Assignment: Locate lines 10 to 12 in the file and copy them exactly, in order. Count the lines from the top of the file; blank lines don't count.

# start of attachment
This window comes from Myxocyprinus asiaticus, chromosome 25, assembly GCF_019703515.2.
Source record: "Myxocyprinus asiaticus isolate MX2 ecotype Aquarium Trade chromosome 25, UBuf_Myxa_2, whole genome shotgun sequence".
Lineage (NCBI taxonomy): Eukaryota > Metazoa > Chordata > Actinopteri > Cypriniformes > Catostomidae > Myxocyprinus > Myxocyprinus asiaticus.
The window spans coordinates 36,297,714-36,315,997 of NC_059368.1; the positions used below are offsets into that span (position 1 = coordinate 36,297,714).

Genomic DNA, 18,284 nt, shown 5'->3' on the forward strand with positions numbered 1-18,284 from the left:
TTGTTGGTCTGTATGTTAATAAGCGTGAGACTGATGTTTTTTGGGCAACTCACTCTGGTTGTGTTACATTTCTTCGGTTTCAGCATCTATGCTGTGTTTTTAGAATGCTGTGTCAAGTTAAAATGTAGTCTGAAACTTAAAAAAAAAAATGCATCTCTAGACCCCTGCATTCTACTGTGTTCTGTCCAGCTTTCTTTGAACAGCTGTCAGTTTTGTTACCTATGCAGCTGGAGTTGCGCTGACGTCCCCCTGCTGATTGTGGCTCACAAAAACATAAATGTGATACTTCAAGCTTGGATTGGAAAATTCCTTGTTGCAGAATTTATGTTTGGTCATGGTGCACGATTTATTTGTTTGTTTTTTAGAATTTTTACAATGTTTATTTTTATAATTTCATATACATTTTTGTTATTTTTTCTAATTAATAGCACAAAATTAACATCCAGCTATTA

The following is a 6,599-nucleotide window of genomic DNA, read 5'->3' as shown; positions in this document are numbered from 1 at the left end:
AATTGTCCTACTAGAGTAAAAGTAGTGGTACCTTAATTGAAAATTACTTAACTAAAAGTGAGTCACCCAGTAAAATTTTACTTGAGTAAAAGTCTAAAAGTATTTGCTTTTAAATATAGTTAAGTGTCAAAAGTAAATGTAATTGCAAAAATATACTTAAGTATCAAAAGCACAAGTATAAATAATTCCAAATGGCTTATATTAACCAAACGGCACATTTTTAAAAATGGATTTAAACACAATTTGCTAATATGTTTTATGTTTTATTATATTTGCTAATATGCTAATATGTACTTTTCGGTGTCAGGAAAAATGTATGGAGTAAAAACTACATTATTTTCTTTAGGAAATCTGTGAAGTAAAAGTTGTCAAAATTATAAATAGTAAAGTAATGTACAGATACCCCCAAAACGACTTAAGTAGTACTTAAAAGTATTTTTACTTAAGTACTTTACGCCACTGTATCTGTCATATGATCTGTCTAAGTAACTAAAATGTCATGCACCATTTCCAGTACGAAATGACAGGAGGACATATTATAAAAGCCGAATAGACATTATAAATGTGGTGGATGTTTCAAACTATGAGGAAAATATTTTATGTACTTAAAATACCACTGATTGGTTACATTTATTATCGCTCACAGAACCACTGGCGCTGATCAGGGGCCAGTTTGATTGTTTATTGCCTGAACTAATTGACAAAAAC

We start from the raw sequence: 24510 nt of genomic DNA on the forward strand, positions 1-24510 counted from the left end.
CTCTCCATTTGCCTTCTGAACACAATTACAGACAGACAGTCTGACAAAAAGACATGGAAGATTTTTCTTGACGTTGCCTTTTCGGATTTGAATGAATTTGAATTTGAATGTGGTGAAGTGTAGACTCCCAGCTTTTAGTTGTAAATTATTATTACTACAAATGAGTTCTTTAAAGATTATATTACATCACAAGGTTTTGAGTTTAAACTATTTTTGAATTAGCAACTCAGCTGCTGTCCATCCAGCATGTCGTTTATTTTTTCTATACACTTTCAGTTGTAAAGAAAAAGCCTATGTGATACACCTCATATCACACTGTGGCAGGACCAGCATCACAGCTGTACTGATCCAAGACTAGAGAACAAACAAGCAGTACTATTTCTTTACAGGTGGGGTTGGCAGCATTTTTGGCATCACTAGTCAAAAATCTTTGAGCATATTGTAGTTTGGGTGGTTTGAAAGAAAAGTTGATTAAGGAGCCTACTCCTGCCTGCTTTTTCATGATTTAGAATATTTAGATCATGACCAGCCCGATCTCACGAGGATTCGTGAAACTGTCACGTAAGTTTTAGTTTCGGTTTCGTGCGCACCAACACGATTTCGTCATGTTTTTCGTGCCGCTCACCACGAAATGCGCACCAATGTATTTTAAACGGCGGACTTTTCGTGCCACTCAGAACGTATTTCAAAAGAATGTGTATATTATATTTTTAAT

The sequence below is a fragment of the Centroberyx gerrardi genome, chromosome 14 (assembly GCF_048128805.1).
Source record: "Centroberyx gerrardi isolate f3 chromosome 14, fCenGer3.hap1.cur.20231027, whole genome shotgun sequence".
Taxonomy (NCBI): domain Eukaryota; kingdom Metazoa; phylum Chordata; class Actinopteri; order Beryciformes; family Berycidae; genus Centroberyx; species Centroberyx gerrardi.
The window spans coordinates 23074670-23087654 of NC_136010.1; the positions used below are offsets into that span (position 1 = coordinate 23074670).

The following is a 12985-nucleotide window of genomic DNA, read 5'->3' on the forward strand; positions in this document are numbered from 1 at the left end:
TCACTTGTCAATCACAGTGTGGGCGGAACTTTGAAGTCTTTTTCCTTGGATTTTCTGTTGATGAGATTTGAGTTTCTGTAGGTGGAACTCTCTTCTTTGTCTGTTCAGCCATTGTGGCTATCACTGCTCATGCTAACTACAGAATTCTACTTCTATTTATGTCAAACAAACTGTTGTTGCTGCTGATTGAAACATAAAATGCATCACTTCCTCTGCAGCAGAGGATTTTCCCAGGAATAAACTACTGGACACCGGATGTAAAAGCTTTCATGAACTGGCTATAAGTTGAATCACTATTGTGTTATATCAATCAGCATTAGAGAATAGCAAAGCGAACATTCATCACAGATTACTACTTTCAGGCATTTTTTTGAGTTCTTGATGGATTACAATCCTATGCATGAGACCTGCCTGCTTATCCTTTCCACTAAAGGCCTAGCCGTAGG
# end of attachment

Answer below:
CTCTCCATTTGCCTTCTGAACACAATTACAGACAGACAGTCTGACAAAAAGACATGGAAGATTTTTCTTGACGTTGCCTTTTCGGATTTGAATGAATTTGAATTTGAATGTGGTGAAGTGTAGACTCCCAGCTTTTAGTTGTAAATTATTATTACTACAAATGAGTTCTTTAAAGATTATATTACATCACAAGGTTTTGAGTTTAAACTATTTTTGAATTAGCAACTCAGCTGCTGTCCATCCAGCATGTCGTTTATTTTTTCTATACACTTTCAGTTGTAAAGAAAAAGCCTATGTGATACACCTCATATCACACTGTGGCAGGACCAGCATCACAGCTGTACTGATCCAAGACTAGAGAACAAACAAGCAGTACTATTTCTTTACAGGTGGGGTTGGCAGCATTTTTGGCATCACTAGTCAAAAATCTTTGAGCATATTGTAGTTTGGGTGGTTTGAAAGAAAAGTTGATTAAGGAGCCTACTCCTGCCTGCTTTTTCATGATTTAGAATATTTAGATCATGACCAGCCCGATCTCACGAGGATTCGTGAAACTGTCACGTAAGTTTTAGTTTCGGTTTCGTGCGCACCAACACGATTTCGTCATGTTTTTCGTGCCGCTCACCACGAAATGCGCACCAATGTATTTTAAACGGCGGACTTTTCGTGCCACTCAGAACGTATTTCAAAAGAATGTGTATATTATATTTTTAAT

The sequence below is a fragment of the Centroberyx gerrardi genome, chromosome 14 (assembly GCF_048128805.1).
Source record: "Centroberyx gerrardi isolate f3 chromosome 14, fCenGer3.hap1.cur.20231027, whole genome shotgun sequence".